The collection consists of 24 Greek and Roman era coins and one holed “medallion” of as yet unknown origin. If genuine, the manufacture of this set of coins spans a time frame of approximately eight centuries (500 BC - 300 AD). Roman coins include 15 silver denarii, 1 silver antoninianus and 2 copper (or possibly bronze) coins. Greek coins are all silver and include 2 drachmas, 1 didrachm, 2 tetradrachms and 1 stater.
The coins and medallion are in the process of being non-destructively examined at the Digital Microscopy Facility, Mount Allison University. High-resolution spatially calibration color scans were produced in order to facilitate detailed examination of the coins as well as measurements of diameter and features without the need for subsequent handling of the actual pieces. An example is shown below.
High-resolution calibrated scan of Coin #22 - ostensibly a Corinthian stater dating to the early 5th century BC; weight 8.4 g. Open red square indicates region of SEM image of the same coin shown below.
Specimens were weighed to the nearest 0.1 gram on a digital scale. Elemental composition of each coin as well as that of inclusions in the metal and surface contaminants was determined using a JEOL JSM-5600 scanning electron microscope (SEM) equipped with an Oxford Inca 200 energy dispersive x-ray microanalysis system (EDS). Briefly, SEM/EDS allows the quantitative determination of elemental composition of selected regions of the specimen surface down to volumes as small as 1 cubic micrometer (µm3) and detection limits on the order of 1 part per thousand by weight (0.1%).
The 15,000 volt electron beam generated by the SEM interacts with the element(s) present in the specimen and generates x-rays with energies that are characteristic for those element(s). The EDS system collects the x-rays emitted from the specimen, and plots their number as a function of energy. An example SEM image and EDS spectrum are shown below. This process is completely non-destructive and does not add or remove any material from the coins.
SEM image of a portion of the Corinth stater shown above. Open red square in image corresponds to area scanned by electron beam to produce EDS spectrum shown below.
EDS spectrum collected from area indicated in SEM image above. Silver (Ag) is the only metallic element present in this area of the specimen. Carbon (C), oxygen (O), sodium (Na), silicon (Si) and chlorine (Cl) are present either as impurities in the original metal used to produce the coin or as contaminants on the surface of the coin.
This work aims to address three main areas of potentially intertwined inquiry:
1) Authenticity. As the provenance of the specimens in the collection is apparently unknown, a first step in authentication is to determine whether the coins physically match the characteristics of known genuine specimens of the same type. Comparison of size, weight, principal metallic composition as well as details of the artwork on the coins to known genuine examples can eliminate fairly obvious counterfeits. For example, a coin known to be produced in silver by the Greco-Romans but revealed to be composed of primarily lead and/or tin would obviously disprove authenticity. Similarly, coins that vary significantly from published size and weight ranges would be immediately suspect. Note that such discrepancies may serve to disprove authenticity, but physical characteristics that match genuine coins do not necessarily guarantee authenticity. Once these physical characteristic requirements have been passed, however, the coins can then be considered for more formal authentication and preservation by third party services if warranted.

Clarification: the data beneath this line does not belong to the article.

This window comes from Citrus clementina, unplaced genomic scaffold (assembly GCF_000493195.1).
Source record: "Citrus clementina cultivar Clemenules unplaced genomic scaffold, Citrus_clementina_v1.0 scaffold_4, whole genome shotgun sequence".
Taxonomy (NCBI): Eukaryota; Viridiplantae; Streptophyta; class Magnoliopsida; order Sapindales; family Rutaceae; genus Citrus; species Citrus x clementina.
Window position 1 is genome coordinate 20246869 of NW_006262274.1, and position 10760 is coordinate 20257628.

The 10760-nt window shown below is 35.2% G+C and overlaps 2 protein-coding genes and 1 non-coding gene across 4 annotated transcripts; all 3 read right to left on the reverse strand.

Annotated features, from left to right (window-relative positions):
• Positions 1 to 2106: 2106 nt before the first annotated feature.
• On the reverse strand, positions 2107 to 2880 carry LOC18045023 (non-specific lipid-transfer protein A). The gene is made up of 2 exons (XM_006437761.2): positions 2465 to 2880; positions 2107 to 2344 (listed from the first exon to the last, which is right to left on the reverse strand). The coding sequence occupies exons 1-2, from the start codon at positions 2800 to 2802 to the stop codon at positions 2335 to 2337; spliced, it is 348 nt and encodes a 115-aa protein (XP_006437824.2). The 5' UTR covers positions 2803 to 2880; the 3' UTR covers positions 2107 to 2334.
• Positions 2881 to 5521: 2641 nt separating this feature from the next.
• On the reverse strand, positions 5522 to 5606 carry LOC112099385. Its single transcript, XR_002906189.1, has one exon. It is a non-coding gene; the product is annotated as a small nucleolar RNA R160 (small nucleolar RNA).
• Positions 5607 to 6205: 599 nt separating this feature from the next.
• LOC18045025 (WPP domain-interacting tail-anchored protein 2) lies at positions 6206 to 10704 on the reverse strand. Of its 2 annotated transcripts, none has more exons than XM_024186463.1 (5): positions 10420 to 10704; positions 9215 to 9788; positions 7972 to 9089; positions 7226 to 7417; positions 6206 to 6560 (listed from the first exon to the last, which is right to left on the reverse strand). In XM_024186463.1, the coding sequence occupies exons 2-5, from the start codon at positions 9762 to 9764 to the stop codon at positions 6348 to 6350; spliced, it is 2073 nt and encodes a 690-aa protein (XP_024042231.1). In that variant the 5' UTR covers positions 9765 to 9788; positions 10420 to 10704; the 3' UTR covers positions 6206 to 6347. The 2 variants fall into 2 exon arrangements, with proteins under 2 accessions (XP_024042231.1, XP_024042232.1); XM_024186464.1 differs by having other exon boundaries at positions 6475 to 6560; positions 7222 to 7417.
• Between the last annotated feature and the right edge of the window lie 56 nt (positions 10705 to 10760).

2) Origin of Metal in Coins. An intriguing possibility in ancient coinage is the investigation of sources of ores used in their production through examination of minor and trace elements found through SEM/EDS analysis. While the refining techniques of Greek and Roman metallurgists was surprisingly advanced, for large-scale production of coinage metal, some practical limits as to fineness could be expected and differences possibly related to metal origin. This may be particularly true for copper, bronze or similar base-metal coinages where the determination of purity and fineness of the metal was of less concern than for silver and gold coins.
3) Post-minting History. A potential problem in non-destructive SEM/EDS analyses is that only the surface composition of the coin (the outer few micrometers) is determined. There is some evidence that over time, the composition of outer layers of coin alloys is changed by preferential leaching of some elements over another. While this can complicate the goals outlined in points 1) and 2) above, it also provides the opportunity to investigate post-minting history in terms of not only loss of elements, but also addition of elements through exposure to various environments (e.g. burial in soil, exposure to seawater).
As of this writing, imaging and weighing of all the coins has been completed, and SEM/EDS data has been collected. At the major element level of composition, all coins have been determined to be plausibly correct for coins of their age and type. Positive identification of minor elements present and weight percent quantification requires further data analysis that will be performed in the next few weeks. This is particularly true in the case of trace metals in close proximity to the major elements (silver and copper) as major x-ray lines for these elements often overlap and require careful spectral reconstruction in order to determine their presence or absence and subsequent quantification.